6.  Presenting an explanation concerning the five basic processes recognized in evolution (gene mutation, changes in chromosome number and structure, genetic recombination, natural selection, and reproductive isolation) and diagramming how these interact to result in change?

Making a decision

Review what resources are needed for each activity and the preparation of students needed for each activity. Eliminate activities that wouldn't fit the availability of resources and the readiness of students. Then think about how each would or would not be good to use as the first activity.choice.  When you have done that, compare the ideas below with yours, and if possible, with those of others.

1.  Videos are popular ways of introducing new topics.  In this case the film presents observations the students might make in a museum or laboratory if they have access.  However, I would recommend the video be used later as review or parts shown, then pause or stop to provide time to think and talk, then continue for a short period, pause or stop again to talk, and so forth in this manner through the video (maybe skipping around if necessary).  Films raise questions, provoke inquiry, or present contradictions less effectively than first hand experiences.  Since paying attention to the video discourages or postpones deep thinking, few students watching a video for the first time think critically about what they observe.  Furthermore, seeing a picture of an object or process does not carry the impact of seeing the object or influencing the process oneself.

2.  This approach is very worthwhile as an introductory activity to a difficult topic.  Students have a great deal of freedom to examine and compare past life forms according to their own interests and curiosity.  Their experience and discussions with one another will lead them to ask themselves how old life forms disappeared from the face of the earth as newer ones evolved.  Seeking answers to this question is the aim of evolution.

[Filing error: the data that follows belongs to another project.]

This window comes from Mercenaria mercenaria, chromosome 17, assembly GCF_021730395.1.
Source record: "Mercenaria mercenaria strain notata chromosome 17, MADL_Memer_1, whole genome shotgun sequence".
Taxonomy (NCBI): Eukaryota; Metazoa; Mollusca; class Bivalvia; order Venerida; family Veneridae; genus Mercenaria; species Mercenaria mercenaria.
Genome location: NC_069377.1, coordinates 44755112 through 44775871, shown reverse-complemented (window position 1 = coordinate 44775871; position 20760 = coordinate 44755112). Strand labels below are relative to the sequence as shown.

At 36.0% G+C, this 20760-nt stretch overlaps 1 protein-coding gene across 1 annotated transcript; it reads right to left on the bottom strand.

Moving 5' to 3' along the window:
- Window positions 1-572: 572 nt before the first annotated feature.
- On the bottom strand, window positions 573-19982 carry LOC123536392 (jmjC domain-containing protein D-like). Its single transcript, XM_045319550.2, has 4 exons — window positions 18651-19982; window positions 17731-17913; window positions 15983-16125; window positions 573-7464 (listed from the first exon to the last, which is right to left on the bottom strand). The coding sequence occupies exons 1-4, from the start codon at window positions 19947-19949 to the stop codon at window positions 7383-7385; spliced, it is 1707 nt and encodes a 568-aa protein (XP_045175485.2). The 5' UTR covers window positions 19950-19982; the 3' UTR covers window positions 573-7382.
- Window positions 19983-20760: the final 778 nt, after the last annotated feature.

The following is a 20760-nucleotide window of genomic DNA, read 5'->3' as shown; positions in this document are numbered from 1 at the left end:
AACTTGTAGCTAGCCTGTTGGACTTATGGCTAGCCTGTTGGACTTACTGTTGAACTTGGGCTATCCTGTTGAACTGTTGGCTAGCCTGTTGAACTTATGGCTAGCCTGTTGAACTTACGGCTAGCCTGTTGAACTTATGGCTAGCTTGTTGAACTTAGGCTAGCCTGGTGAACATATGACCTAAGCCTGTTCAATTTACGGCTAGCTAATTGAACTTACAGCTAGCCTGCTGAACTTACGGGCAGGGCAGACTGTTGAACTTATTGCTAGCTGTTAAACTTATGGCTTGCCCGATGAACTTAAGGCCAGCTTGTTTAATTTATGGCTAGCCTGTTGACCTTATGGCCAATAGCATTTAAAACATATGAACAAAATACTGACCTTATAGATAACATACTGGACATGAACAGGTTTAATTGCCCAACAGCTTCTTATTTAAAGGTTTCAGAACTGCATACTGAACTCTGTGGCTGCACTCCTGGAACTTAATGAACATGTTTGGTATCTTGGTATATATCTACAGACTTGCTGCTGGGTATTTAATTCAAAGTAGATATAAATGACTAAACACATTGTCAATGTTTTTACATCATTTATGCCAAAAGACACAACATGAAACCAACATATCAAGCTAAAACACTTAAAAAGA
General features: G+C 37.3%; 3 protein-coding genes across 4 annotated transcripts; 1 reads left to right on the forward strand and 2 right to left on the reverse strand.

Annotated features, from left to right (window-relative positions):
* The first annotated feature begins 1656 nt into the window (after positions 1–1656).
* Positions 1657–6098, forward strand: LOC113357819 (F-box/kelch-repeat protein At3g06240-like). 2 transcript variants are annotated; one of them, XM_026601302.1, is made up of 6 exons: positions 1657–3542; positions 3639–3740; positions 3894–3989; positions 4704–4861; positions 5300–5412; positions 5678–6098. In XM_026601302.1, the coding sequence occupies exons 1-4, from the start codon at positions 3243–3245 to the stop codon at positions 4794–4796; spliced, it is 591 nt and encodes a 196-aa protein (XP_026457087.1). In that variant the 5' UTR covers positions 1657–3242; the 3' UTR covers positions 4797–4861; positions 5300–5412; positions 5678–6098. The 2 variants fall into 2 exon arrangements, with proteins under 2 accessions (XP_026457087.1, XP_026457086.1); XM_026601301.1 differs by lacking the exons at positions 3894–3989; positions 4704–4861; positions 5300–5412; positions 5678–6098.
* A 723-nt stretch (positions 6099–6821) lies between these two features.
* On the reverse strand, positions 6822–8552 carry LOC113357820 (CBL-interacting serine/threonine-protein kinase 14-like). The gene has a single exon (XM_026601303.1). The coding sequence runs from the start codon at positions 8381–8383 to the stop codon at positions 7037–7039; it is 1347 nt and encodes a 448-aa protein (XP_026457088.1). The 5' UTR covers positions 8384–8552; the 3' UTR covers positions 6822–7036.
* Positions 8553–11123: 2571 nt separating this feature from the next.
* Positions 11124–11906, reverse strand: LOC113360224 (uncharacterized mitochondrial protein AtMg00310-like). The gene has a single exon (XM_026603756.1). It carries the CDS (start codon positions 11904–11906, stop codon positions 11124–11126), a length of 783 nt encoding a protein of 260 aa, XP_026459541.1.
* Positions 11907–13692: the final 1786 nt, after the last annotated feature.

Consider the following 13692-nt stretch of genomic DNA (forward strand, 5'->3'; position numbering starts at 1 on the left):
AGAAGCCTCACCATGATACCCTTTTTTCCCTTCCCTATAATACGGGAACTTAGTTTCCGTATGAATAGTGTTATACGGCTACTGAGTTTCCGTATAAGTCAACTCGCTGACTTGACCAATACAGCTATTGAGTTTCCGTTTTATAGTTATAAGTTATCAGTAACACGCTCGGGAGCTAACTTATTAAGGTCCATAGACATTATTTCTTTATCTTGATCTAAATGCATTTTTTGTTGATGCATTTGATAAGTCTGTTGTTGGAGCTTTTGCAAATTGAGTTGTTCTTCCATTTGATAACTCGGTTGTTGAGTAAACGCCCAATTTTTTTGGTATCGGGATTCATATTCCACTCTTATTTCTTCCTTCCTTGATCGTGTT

3.  This activity can be very effective for getting students to appreciate the tremendous span of time during which evolution operated.  As described, it is open and allows students initiative, freedom to make mistakes, and opportunities for self-regulation as they discover misconceptions between their preconceived ideas and the lengths of time-line segments.  Because of the narrower focus of this activity, it is NOT as good an introduction to the entire section as alternative two.

4.  This theoretical approach would be inappropriate as an introduction of a new topic because it takes for granted that all students have a good grasp of the five rather difficult concepts.

5.  Using a key for classifying objects can be worthwhile for elementary school pupils in that it involves class inclusion, a reasoning pattern many children of this age find challenging.  Very few older students would be challenged by this activity, and most would not re-examine their reasoning patterns.

6.  This approach, often in the form of teacher talk, provides a unified picture and appears efficient, it is too abstract for most student s and does not provide them with any way by which they can judge the validity of a statement for themselves.

Reflect on the positives and negatives for each and make a decision as to what you believe might be the best before continuing.

  The recommended approach is number two is an example of an exploratory activity upon which later conceptual understandings can be built.  It represents the exploration phase of a learning cycle based on current theories of learning and is designed to encourage self-regulation.  The three phases of the learning cycle are exploration, concept invention, and expansion (Sunal & Sunal).


Dr. Robert Sweetland's Notes ©